In the final instalment from the article submitted to the Northern Chronicle, Alexander Carmichael gives some interesting, if rather general, background details about the various Uist men and women from whom he collected the materials that make up a substantial part of his collection. Carmichael was in the main not an overtly political individual, leaving such matters to others, but he could not resist firing a barb at those who were insistent upon denigrating the good folk of Uist. For instance, his article written in support of the crofting community, which forms but one of the appendices of the Royal Commission’s Report on Crofting, was praised thus:
At the last meeting of the Crofter Royal Commission, the members discussed the various papers that had come before them. ‘Some praised one paper and some another,’ said Professor Mackinnon, ‘but there was only one opinion among us all that your paper, Mr. Carmichael, is the paper of the Commission—a paper which will live as long as the English language lasts. I was asked to tell you this, and to thank you for it.’
Fine words for a fine paper, one might say.
MAR CHIREIN NAN STUAGH.
The following verses are said to have been composed in Benbecula in the time of bows and arrows. They are singularly chaste, beautiful, and elevated. They indicate, I think, the wonderful natural refinement of the people who could appreciate, preserve, and repeat these, and whole libraries of similar oral literature, throughout the past ages.
The oral literature of the Highlands and Islands is singularly pure in tone and poetical in expression. I have taken down large quantities of this literature, probably a small library in mass, and I have never heard, either in this or among the people, an unbecoming word or an impure story.
I went much among the very poorest of people, among a people whose pinched features betrayed their poverty, yet during nearly seventeen years in Uist I was never once asked for charity. Their proprietor in South Uist, the late Mr John Gordon, did not exaggerate when he said―“The Uist people are all born gentlemen―every man of the them.” Yet, these are the people so often misrepresented, and sometimes so cruelly maligned by men who do not know them.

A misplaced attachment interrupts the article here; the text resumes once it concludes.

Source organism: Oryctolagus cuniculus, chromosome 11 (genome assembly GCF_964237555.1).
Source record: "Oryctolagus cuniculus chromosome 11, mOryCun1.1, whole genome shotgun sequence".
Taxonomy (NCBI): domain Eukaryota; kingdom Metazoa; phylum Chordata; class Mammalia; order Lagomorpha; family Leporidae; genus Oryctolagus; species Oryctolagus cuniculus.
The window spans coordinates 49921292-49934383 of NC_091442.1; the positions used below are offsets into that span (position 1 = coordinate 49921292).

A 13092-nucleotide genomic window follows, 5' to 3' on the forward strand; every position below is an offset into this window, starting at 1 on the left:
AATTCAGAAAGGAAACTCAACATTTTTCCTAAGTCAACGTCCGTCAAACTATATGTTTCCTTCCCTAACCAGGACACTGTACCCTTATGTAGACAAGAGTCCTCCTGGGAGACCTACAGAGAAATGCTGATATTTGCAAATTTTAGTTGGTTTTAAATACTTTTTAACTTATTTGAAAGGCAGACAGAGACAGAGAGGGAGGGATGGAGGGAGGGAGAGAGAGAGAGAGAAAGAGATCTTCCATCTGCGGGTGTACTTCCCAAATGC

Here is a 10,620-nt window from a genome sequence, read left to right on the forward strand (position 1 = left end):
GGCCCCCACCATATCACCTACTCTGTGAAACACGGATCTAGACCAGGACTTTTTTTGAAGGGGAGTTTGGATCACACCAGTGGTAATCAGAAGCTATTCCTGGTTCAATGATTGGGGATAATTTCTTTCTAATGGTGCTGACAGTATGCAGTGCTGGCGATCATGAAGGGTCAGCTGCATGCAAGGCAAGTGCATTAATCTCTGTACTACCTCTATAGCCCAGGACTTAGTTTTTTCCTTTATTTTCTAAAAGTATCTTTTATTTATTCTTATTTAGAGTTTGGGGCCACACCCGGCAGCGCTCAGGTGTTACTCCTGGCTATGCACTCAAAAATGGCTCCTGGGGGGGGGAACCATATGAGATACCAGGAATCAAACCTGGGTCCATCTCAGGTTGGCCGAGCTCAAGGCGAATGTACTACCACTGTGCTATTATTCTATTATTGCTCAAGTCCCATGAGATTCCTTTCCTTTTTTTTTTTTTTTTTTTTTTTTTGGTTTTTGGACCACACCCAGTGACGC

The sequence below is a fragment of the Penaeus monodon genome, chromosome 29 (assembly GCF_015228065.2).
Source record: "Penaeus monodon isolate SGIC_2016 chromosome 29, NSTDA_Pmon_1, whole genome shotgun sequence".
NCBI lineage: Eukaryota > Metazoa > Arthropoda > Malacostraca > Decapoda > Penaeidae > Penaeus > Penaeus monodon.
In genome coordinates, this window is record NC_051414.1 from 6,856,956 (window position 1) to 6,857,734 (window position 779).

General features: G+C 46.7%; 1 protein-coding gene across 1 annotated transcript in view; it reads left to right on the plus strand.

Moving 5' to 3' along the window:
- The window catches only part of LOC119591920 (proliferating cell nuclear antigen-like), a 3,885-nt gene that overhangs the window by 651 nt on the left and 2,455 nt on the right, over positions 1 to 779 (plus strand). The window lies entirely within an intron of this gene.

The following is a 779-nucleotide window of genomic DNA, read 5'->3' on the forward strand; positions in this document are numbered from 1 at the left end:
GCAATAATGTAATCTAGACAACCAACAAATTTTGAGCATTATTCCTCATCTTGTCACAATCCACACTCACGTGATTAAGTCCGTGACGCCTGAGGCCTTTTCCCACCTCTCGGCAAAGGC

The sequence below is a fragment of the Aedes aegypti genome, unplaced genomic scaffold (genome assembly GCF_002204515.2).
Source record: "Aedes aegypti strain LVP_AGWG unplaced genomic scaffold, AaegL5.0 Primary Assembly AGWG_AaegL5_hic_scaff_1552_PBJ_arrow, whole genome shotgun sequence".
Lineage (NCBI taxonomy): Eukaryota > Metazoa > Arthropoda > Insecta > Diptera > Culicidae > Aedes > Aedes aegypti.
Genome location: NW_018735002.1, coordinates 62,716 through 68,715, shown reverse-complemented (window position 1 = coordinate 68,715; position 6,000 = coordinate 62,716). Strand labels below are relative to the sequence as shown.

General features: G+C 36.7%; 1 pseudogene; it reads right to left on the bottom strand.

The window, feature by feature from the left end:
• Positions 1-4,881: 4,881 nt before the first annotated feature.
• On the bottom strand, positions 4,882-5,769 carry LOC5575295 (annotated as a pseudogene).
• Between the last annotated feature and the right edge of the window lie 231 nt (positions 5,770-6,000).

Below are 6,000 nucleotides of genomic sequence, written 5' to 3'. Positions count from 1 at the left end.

The Uist people are excellent workers, and for the farming best adapted for their country infinitely before the best farming representatives that have been brought against them from the south. All these successively have had to adopt the native system of farming, after proving the unsuitableness of their own.
Mar chirein nan stuagh uaine, ta mo ghaol,
A h-eugas tlath, mar dhearsa speuran ard;
Mar sheudas loinneireach, a da shuil chaoin;
Mar arradh air bharr sleibh, fo ghrein nan trath.
O! càit am facas bean is aille snuagh,
Cà ’m facas riabh air cluain, le ceumaibh sèimh,
Do shamhuil fein, a gheug nam mile buadh,
Mar chlacha, buadha, ’san or is aille sgèimh!
In the following translation I have endeavoured to adhere closely to the original.
THE WHITE CREST OF THE WAVE.
To the white crest of the green wave I like my love,
Her countenance warm, like the beaming sky above;
Like brilliant jewels are her two blue sparkling eyes,
Like the gleaming sunbeams, all radiant from the skies.
Oh! were has e’er been seen a lovelier form or face?
On lawn, or plain, or field, of statelier mien or grace?
The branch of thousand beauties, in thy pride of beauty’s joy,
Thou gem in purest gold, yea, gold with alloy!
Carmichael, Alexander, ‘Hebridean Hymns and Popular Lore’, The Northern Chronicle, no. 177 (21 May, 1884), p. 3, cc. 5–6.
Carmichael, Alexander, ‘Grazing and Agrestic Customs of the Outer Hebrides’ in the Report of the Commissioners of Inquiry into the Condition of the Crofters and Cottars in the Highlands and Islands of Scotland (Parliamentary Papers, xxxiii–xxxvi, 1884), pp. 451–82.
Carmichael, Alexander, ‘Uist Old Hymns’, Transactions of the Gaelic Society of Glasgow, vol. i (1887–1891), pp. 34–47.
Image: Sea waves.